LinkedIn Used by ‘Hostile Actors’ to Seek Sensitive Information Online, MI5 Warns

MI5 arm CPNI has now launched Think Before You Link campaign to spread awareness among government officials about this threat.

LinkedIn Used by ‘Hostile Actors’ to Seek Sensitive Information Online, MI5 Warns

Photo Credit: CPNI

The campaign asks government staff or officials to focus on several factors with regard to engagements

Highlights
  • Think Before You Link spread awareness among government officials
  • The UK is not the only country to have faced such an issue
  • LinkedIn said its teams work to keep the platform a safe place

LinkedIn has been used by “criminal and hostile actors” to approach at least 10,000 people over the past five years, according to British intelligence agency MI5. These anonymous “actors,” masquerading as recruiters, often connect with people in possession of or with access to valuable and sensitive information. They then present such individuals with lucrative opportunities, but the real intention is to collect as much information from the target, stated the Centre for the Protection of National Infrastructure (CPNI), MI5's arm that advises government and business on protective security. The CPNI has now launched a campaign — Think Before You Link — to spread awareness among government officials about this threat.

CPNI said that engaging with such profiles online may damage individual careers, the interests of the organisation, and can compromise UK national security and prosperity. CPNI added that sometimes these handles approach the target with “unique” business opportunities too. Besides the government employees, people who work in private sector and the academia with access to classified or commercially sensitive technology or research may also be approached by such elements, CPNI has warned.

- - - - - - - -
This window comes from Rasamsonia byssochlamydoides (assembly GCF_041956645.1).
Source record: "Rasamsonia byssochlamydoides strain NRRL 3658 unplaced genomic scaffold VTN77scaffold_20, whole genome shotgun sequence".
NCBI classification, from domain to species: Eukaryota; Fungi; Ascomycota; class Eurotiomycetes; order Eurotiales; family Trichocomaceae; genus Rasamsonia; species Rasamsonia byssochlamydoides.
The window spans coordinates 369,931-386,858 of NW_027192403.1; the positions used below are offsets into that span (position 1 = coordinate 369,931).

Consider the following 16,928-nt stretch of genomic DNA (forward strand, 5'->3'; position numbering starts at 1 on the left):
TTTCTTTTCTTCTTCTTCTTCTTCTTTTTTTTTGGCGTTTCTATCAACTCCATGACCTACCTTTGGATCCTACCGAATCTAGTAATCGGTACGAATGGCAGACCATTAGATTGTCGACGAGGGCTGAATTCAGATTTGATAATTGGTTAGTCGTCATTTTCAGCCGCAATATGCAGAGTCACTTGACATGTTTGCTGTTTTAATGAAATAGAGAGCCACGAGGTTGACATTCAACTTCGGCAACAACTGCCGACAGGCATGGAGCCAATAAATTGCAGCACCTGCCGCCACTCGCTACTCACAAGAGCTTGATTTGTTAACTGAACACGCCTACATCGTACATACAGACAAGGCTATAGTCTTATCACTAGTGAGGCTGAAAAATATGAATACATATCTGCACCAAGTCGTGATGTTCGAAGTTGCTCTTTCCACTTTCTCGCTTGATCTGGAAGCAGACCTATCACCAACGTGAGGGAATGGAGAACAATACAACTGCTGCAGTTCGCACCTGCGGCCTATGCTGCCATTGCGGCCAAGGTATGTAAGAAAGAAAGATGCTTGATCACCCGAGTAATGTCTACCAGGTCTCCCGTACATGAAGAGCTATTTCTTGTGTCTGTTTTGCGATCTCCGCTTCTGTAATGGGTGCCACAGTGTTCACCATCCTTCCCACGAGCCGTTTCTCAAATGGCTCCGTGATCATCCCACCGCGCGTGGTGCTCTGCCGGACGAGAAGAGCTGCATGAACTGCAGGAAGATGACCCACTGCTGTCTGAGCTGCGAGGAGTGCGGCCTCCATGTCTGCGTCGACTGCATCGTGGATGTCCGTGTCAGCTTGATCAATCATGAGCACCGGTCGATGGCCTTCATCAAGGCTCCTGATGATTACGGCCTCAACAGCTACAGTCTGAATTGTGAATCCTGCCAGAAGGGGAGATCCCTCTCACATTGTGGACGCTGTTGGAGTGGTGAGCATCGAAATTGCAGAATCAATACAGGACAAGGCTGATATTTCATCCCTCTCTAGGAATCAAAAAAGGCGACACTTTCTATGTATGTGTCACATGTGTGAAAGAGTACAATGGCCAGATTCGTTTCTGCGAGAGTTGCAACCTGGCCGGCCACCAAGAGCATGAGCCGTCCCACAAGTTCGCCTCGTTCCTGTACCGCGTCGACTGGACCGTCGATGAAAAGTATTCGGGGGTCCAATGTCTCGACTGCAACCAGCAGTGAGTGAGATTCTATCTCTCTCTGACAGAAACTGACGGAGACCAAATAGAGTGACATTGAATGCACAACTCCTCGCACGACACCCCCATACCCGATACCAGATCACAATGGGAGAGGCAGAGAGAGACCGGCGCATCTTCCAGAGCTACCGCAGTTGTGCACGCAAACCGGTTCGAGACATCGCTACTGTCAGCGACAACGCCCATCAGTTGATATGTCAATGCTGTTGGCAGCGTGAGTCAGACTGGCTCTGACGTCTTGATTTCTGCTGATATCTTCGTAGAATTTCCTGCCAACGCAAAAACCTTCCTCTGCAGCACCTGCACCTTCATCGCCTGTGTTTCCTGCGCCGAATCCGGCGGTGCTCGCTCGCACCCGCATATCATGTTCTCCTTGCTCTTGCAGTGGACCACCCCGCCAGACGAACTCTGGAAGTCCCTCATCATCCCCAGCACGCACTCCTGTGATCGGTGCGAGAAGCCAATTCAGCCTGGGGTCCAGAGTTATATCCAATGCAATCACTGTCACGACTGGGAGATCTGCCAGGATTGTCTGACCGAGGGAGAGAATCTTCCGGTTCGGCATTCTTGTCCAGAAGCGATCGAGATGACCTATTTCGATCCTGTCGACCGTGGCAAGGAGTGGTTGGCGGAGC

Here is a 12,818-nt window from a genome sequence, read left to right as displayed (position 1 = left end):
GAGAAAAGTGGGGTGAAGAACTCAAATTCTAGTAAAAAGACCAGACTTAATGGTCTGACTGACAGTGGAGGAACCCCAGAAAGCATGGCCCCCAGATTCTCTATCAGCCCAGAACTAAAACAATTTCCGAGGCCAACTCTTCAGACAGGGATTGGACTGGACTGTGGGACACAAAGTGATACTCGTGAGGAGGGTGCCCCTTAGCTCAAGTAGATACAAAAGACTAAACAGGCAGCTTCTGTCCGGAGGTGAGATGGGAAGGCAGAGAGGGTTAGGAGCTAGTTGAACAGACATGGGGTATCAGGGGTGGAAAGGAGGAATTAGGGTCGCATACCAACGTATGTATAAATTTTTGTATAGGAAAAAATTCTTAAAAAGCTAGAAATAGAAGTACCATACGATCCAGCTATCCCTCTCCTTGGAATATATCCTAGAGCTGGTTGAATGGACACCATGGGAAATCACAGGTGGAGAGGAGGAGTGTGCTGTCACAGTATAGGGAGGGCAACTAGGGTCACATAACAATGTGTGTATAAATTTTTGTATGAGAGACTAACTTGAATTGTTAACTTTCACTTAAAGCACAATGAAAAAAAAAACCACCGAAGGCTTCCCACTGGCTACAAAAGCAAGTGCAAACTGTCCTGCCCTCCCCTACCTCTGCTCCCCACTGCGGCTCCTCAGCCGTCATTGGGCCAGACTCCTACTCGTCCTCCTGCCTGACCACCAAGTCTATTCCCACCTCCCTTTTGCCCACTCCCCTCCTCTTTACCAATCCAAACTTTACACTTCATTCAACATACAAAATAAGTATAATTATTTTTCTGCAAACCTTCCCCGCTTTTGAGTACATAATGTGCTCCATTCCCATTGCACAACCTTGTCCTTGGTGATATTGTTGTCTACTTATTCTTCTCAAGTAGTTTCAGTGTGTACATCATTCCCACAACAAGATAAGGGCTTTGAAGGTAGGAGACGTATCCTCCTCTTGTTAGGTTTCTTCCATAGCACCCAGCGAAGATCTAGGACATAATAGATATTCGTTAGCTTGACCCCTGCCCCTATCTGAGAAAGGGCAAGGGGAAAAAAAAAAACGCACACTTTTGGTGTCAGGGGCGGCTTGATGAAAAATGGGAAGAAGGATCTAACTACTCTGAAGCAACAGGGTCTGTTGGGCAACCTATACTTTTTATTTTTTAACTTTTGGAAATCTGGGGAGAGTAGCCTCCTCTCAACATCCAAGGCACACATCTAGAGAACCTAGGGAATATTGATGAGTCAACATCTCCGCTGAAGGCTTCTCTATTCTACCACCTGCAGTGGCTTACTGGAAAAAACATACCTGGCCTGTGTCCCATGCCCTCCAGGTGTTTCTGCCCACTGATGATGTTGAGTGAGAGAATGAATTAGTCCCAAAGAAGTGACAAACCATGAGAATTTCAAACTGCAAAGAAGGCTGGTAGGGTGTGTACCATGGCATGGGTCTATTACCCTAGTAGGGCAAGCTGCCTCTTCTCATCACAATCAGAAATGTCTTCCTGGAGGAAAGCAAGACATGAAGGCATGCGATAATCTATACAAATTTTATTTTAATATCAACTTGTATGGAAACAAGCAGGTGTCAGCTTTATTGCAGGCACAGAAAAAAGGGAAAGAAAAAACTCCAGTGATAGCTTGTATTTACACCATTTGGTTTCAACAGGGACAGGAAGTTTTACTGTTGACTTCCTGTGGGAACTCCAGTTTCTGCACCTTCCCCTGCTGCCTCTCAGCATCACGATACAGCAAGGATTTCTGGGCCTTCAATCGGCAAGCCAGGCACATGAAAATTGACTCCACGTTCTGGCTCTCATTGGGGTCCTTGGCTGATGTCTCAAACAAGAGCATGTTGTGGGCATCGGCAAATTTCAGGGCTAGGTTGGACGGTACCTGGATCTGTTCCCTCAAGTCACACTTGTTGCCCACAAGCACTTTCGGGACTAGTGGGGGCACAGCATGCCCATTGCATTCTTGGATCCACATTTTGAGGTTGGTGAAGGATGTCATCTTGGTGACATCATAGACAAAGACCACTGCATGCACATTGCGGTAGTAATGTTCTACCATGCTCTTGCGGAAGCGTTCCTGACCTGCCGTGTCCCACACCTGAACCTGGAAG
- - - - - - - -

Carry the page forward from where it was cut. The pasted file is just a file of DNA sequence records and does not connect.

The campaign asks government staff or officials to focus on several factors with regard to their engagements with anyone online. It is important that the staff recognise if a profile is “malicious” and the “potential threat” it may pose, CPNI says. It has also asked employees to report suspicious profiles to a security manager and then remove it from their list.

The UK is not the only country to have faced such an issue. In May 2019, a former CIA officer was sentenced to 20 years in prison following his conviction in an espionage case. Sixty-two-year-old Kevin Mallory was convicted of selling classified US “defence information” to a Chinese intelligence agent for $25,000 (roughly Rs. 18 lakhs) during his trips to Shanghai in 2017.

Even though neither the intelligence agency nor CPNI named any social media platform, BBC reported that it was LinkedIn, where these handles approached people in possession of sensitive information.

Welcoming CPNI's efforts, LinkedIn said its teams work to keep the platform a safe place for real people to connect with professionals they know and trust.

“We actively seek out signs of state-sponsored activity on the platform and quickly take action against bad actors in order to protect our members,” it said in a statement. The platform further said that its Threat Intelligence team removes fake accounts with the help of information it uncovers and intelligence from a variety of sources, including government agencies.

“And we enforce our policies, which are very clear: fraudulent activity with an intent to mislead or lie to our members is a violation of our terms of service,” it concluded.


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